Originally, May 3 was known as The Day of the Discovery of the Holy Cross (El Dia de La Santa Cruz) but was removed from the Holy Catholic calendar in 1960 by Pope John XXIII. However, Mexicans will do what they wish and since the construction workers had long been celebrating this day as their special feast day, it remains and is now more commonly known as El Dia del albañil (Bricklayers’ day).
This Mexican tradition began with the Spanish churches built in the 1500s. On the Day of the Holy Cross, a cross, imagine that, was set at the top of the church and workers were given food and drink as a reward for a job well done. The workers burned copal (incense), and fireworks were set off to frighten away any evil spirits from the holy ground.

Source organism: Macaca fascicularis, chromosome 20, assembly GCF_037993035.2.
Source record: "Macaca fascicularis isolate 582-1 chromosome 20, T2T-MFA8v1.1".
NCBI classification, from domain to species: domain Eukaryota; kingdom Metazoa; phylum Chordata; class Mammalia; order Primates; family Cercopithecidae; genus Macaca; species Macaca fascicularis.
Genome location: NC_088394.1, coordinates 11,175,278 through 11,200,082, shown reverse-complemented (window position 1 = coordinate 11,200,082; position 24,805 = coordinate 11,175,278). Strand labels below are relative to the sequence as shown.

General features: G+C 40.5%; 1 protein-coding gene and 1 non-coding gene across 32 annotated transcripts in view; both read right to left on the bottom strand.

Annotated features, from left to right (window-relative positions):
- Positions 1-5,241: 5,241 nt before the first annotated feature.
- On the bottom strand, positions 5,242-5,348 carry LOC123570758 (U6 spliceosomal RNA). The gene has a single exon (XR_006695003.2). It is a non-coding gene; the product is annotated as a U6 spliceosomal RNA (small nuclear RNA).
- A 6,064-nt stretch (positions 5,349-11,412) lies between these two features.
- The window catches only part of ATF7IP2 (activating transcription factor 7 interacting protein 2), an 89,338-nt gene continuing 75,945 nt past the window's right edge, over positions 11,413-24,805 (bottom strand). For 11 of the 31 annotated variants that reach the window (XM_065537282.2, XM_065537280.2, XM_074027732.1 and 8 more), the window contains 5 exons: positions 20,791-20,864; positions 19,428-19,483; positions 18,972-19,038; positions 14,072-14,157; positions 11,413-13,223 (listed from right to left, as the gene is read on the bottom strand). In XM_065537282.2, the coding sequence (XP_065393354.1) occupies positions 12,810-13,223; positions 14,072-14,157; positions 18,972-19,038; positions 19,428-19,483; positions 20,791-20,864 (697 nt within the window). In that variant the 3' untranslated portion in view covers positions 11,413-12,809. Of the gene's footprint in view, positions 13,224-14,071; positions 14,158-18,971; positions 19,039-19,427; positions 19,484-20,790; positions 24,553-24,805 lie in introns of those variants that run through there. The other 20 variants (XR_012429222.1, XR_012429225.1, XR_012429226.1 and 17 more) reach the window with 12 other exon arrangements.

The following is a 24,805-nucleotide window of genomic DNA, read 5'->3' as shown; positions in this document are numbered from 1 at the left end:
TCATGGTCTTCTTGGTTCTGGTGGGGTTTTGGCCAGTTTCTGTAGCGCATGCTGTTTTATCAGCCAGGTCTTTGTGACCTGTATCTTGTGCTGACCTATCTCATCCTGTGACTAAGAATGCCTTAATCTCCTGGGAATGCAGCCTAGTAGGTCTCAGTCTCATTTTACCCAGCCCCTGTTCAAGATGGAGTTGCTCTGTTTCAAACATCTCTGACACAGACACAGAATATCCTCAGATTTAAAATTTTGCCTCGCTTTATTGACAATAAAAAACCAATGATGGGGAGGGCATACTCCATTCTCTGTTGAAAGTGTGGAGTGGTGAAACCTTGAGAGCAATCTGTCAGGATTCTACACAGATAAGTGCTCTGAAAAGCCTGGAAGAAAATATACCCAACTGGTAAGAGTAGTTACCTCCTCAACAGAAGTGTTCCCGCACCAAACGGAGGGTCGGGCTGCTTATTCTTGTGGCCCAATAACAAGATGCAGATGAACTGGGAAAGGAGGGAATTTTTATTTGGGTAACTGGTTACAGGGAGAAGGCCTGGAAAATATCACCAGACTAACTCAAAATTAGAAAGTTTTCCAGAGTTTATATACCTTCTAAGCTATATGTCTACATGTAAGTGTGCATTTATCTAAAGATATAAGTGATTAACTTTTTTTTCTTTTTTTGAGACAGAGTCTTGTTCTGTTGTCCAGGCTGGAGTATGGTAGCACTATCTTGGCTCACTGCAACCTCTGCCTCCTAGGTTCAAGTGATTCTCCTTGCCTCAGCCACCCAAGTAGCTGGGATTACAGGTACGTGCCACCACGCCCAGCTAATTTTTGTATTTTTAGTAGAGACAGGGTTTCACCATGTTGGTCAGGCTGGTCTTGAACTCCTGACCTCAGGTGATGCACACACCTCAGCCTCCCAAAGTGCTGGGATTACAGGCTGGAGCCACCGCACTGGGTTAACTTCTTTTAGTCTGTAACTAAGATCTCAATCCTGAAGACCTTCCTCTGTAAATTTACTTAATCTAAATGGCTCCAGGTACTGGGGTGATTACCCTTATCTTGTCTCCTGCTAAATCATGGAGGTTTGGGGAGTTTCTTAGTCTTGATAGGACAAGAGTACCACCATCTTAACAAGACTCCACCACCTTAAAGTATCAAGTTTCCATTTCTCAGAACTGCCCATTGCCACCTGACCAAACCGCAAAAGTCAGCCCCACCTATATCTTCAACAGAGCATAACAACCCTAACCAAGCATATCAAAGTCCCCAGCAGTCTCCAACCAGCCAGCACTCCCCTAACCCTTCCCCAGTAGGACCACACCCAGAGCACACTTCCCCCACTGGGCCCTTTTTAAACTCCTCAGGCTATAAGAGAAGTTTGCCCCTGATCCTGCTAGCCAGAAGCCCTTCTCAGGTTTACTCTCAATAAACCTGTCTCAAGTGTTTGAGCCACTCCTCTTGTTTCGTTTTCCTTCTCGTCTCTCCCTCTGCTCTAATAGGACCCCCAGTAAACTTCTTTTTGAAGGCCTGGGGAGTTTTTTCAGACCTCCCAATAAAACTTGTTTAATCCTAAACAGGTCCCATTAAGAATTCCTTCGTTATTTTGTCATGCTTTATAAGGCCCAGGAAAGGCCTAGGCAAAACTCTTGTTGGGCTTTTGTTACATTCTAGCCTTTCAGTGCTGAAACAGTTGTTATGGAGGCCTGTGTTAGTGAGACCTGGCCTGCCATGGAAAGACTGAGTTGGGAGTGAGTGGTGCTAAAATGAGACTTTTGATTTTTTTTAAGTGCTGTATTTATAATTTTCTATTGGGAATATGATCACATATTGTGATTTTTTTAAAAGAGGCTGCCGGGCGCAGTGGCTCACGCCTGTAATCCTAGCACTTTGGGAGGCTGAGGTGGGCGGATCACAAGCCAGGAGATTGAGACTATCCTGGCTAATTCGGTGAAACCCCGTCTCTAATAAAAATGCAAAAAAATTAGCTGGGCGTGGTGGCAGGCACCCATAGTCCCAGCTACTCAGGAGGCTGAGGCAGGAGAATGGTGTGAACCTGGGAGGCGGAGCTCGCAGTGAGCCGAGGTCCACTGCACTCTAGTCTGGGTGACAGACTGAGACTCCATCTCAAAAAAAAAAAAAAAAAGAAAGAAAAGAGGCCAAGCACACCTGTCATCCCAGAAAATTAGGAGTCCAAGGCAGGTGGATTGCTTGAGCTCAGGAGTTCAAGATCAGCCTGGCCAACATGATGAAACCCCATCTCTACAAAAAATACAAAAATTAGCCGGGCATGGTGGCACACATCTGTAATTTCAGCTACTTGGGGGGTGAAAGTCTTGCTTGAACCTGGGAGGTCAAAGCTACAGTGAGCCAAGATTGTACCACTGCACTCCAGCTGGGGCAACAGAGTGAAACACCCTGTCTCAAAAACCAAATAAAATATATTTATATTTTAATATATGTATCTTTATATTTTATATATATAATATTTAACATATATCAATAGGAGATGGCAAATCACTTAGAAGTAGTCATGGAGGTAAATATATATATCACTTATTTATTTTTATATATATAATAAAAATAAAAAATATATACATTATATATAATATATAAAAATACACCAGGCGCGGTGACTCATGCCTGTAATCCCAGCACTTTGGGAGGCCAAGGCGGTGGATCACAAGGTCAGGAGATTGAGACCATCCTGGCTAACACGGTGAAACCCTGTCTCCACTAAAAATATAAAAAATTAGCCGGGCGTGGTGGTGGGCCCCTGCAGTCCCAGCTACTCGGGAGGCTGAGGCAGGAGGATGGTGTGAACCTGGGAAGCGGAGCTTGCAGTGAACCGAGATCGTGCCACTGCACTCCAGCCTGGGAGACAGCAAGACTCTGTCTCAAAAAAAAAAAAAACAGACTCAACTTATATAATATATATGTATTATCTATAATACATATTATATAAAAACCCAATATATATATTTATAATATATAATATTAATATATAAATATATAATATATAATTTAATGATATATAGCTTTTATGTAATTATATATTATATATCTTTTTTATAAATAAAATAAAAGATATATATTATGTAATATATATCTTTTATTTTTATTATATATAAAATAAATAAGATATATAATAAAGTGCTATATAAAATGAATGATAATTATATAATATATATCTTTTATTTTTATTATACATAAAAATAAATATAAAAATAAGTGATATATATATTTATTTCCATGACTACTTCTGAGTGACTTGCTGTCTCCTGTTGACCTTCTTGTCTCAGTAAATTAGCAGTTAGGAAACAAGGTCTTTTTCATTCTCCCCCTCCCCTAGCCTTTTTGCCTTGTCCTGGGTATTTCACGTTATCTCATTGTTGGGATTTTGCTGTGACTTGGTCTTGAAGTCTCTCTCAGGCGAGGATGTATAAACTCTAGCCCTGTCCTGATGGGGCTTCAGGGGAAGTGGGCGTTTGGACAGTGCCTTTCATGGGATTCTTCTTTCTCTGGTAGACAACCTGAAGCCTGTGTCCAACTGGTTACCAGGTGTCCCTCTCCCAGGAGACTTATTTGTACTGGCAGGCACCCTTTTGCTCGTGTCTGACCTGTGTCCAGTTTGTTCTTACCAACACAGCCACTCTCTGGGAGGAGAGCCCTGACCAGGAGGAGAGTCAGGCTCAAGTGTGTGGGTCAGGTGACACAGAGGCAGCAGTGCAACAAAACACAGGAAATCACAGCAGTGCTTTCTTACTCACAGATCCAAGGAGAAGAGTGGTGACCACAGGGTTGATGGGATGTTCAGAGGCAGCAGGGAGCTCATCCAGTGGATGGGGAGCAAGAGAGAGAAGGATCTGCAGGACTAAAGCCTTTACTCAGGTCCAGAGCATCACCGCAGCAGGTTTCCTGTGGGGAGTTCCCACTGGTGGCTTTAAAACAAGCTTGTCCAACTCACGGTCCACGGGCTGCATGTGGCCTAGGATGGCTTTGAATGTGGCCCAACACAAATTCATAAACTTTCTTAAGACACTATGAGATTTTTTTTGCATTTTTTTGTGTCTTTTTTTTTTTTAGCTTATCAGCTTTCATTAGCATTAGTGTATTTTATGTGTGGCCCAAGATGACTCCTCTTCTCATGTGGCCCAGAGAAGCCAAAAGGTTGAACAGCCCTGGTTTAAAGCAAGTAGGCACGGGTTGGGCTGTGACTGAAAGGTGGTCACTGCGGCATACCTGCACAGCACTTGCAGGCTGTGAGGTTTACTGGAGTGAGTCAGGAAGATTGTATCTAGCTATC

Construction workers now celebrate this day with an early morning mass then set out to their job sites to launch cohetes (rockets) and put a brightly decorated cross at the top of any partially finished project. Rompope, (a milk based liquor and brandy) is shared to lighten the heart of the workers in the morning. Work ends at 12 on this day, and then the tequila toasting begins along with la fiesta! It goes without saying that little actual constructing work gets done today.
May is quite the month here in Mexico. Every time you turn around there is another celebration! For other Mexican May holidays see: El Día de Los Trabajadores, Conmemoración del Escuadron de Pelea 201, El Dia de La Santa Cruz y El Dia del Albañil, La Batalla de Puebla, Natalicio de Miguel Hidalgo, El Dia de la Madre, n, Pascua de Pentecostés, El Día del Maestro, and El Dia del Estudiante
Are holidays in Mexico confusing?